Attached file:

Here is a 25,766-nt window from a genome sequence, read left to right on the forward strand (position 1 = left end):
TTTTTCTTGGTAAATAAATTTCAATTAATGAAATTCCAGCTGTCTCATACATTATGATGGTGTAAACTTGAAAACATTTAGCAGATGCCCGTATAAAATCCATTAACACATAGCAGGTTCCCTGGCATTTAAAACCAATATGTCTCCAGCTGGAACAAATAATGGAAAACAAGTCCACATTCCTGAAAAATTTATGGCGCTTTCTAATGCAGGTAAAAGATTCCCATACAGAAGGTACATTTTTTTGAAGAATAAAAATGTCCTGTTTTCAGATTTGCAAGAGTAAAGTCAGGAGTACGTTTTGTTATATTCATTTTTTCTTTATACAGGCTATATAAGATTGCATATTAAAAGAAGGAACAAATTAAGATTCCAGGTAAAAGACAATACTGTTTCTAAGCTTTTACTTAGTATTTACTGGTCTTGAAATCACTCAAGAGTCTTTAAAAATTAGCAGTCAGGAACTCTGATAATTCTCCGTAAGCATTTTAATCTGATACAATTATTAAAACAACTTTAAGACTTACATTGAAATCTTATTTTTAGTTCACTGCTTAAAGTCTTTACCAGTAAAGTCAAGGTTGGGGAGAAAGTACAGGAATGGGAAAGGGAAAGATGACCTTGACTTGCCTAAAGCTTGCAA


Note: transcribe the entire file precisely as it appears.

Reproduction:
Here is a 25,766-nt window from a genome sequence, read left to right on the forward strand (position 1 = left end):
TTTTTCTTGGTAAATAAATTTCAATTAATGAAATTCCAGCTGTCTCATACATTATGATGGTGTAAACTTGAAAACATTTAGCAGATGCCCGTATAAAATCCATTAACACATAGCAGGTTCCCTGGCATTTAAAACCAATATGTCTCCAGCTGGAACAAATAATGGAAAACAAGTCCACATTCCTGAAAAATTTATGGCGCTTTCTAATGCAGGTAAAAGATTCCCATACAGAAGGTACATTTTTTTGAAGAATAAAAATGTCCTGTTTTCAGATTTGCAAGAGTAAAGTCAGGAGTACGTTTTGTTATATTCATTTTTTCTTTATACAGGCTATATAAGATTGCATATTAAAAGAAGGAACAAATTAAGATTCCAGGTAAAAGACAATACTGTTTCTAAGCTTTTACTTAGTATTTACTGGTCTTGAAATCACTCAAGAGTCTTTAAAAATTAGCAGTCAGGAACTCTGATAATTCTCCGTAAGCATTTTAATCTGATACAATTATTAAAACAACTTTAAGACTTACATTGAAATCTTATTTTTAGTTCACTGCTTAAAGTCTTTACCAGTAAAGTCAAGGTTGGGGAGAAAGTACAGGAATGGGAAAGGGAAAGATGACCTTGACTTGCCTAAAGCTTGCAA